American Street – Ibi Zoboi

    American Street – Ibi Zoboi, Balzer and Bray, 9780062473042, 2017

Format: Hardcover

Rating: 1-5 (5 is an excellent or a Starred review) 4

Genre:  Magical Realism

What did you like about the book? This story focuses on American-born but Haitian-raised teenager Fabiola Toussaint and opens with her trying to enter the US with her mother.  Her mother gets detained at the airport by immigration though and Fabiola ends up trying to navigate a new life in Detroit with her American aunt and 3 cousins all while trying to find a way to get her mother out of an immigration detention camp in New Jersey.  There’s a really great blending of Haitian Vodou religious aspects with Fabiola’s faith and gritty real-life harshness of living in a rough tangle of experiences in the city.  There’s high school drama, drugs drama, romance, friendship, loyalty to family and all the questions of life that any teen struggles to answer, all written in a prose that is at times gorgeous and at times perfectly blunt.  It works well: the narrator is incredibly sympathetic even as she is drawn into a dark underworld of Detroit and the cast of characters is diverse in a way that is natural and not forced or the focus of the story. There are challenges to slut-shaming, a Muslim romance, and a lesbian romance which all help make what could have been just a dark tale more about its hopeful heart.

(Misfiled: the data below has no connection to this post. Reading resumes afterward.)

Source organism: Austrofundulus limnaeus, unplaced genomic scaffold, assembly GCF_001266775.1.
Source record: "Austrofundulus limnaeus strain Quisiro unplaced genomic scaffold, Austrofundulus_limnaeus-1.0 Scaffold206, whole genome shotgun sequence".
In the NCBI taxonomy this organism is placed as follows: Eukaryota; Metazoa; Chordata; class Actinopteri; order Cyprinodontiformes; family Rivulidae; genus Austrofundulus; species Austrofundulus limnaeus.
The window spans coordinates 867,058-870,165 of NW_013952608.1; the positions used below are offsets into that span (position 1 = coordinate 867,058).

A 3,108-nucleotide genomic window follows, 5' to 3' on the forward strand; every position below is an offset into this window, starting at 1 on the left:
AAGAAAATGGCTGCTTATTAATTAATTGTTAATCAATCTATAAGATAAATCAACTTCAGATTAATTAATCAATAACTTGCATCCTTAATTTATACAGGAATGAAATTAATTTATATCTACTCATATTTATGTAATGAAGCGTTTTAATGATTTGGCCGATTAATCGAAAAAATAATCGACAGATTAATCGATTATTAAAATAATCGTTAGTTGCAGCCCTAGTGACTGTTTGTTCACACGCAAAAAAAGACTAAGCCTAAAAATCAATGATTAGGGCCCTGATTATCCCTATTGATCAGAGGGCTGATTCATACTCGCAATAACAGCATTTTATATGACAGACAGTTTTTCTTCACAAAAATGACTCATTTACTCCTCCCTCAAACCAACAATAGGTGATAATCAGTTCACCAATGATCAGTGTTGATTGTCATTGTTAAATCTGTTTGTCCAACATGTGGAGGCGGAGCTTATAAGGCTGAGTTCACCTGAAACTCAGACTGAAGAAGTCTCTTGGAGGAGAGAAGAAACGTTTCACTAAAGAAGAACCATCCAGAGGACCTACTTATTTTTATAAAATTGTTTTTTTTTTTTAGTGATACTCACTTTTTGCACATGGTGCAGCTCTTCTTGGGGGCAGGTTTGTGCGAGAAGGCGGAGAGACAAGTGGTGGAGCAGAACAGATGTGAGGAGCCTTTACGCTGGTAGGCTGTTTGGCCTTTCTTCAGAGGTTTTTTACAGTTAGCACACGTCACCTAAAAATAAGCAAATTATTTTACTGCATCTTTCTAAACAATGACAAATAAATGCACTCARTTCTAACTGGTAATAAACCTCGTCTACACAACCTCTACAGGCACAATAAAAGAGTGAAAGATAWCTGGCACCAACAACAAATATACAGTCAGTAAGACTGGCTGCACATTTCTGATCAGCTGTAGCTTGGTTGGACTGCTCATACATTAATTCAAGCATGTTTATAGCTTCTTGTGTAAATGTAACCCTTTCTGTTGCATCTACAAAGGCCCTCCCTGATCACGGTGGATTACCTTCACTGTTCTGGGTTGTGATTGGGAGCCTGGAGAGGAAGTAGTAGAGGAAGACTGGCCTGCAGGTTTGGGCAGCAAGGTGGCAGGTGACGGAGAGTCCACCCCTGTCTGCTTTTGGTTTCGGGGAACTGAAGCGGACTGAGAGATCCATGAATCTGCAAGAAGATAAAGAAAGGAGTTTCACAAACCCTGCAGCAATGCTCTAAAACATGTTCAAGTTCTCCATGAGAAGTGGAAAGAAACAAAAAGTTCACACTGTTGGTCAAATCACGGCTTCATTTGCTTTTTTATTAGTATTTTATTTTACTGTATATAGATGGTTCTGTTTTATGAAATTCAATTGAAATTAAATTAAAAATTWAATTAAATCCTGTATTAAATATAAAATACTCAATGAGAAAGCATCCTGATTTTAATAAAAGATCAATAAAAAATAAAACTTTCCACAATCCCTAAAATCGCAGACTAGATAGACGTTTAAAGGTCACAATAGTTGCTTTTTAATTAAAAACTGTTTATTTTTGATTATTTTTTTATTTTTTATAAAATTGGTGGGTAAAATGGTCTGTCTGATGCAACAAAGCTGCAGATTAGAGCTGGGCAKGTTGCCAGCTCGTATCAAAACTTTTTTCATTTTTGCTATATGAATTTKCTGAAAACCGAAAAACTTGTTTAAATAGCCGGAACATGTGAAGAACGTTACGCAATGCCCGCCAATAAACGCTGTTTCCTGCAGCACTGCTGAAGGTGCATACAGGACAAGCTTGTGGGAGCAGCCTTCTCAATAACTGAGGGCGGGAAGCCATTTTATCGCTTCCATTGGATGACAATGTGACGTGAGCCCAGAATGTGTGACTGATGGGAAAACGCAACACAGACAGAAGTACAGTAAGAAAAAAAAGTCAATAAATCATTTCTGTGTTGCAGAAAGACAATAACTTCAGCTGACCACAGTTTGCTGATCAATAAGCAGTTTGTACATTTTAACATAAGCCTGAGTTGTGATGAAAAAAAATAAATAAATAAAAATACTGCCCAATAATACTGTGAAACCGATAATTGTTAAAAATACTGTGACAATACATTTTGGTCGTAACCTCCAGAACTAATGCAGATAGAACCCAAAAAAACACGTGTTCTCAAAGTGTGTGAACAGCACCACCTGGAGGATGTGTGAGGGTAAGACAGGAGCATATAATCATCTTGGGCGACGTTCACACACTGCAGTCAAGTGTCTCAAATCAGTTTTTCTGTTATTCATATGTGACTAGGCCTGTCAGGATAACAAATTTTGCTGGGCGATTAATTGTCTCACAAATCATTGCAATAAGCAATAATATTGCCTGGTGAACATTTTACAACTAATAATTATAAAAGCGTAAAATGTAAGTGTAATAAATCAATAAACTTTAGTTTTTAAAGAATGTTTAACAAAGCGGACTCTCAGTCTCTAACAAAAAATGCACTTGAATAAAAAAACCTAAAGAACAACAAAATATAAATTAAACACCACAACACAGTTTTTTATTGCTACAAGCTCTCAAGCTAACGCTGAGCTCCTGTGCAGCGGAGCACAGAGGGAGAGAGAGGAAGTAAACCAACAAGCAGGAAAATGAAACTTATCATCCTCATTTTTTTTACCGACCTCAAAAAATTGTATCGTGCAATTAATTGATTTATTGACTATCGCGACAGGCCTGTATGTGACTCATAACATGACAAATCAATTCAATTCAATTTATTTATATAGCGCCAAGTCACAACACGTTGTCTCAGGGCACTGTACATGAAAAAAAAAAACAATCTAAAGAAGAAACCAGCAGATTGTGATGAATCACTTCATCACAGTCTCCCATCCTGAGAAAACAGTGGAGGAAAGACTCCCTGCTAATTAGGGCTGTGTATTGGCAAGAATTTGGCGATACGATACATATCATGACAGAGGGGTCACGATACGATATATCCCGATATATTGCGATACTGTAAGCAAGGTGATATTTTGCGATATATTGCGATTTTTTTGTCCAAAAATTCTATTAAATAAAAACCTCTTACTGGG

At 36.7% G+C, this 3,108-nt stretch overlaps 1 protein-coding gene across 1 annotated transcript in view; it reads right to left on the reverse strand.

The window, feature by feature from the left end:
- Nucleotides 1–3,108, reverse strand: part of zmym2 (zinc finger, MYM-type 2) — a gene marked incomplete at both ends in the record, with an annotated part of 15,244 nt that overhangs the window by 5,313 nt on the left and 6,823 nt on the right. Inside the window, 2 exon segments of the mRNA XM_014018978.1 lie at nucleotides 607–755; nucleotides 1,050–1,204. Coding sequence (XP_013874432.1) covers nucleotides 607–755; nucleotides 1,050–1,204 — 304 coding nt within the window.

Anything you didn’t like about it? Nothing to dislike but a word of caution that there is a LOT of harsh swearing (the f-bomb is very frequent) and violent or drug/gang related scenes are NOT sugar-coated so it feels real but that can be good or bad depending on the read you’re looking for.  This isn’t a light and fluffy tale on immigration or YA romance.

To whom would you recommend this book? Readers who love a bit of magic in their YA dark dramas or book groups looking for a solid read that challenges them to think about what happens next. Bit more YA drama in it but could be good for Urban fiction readers as well since it does not shy away from darker topics.

Who should buy this book? High schools, Public Libraries

Where would you shelve it? YA Fiction

Should we (librarians/readers) put this on the top of our “to read” piles? Yes

Reviewer’s Name, Library (or school), City and State: April Duclos, Hudson Public Library, Hudson MA

Date of review: 4/1/17

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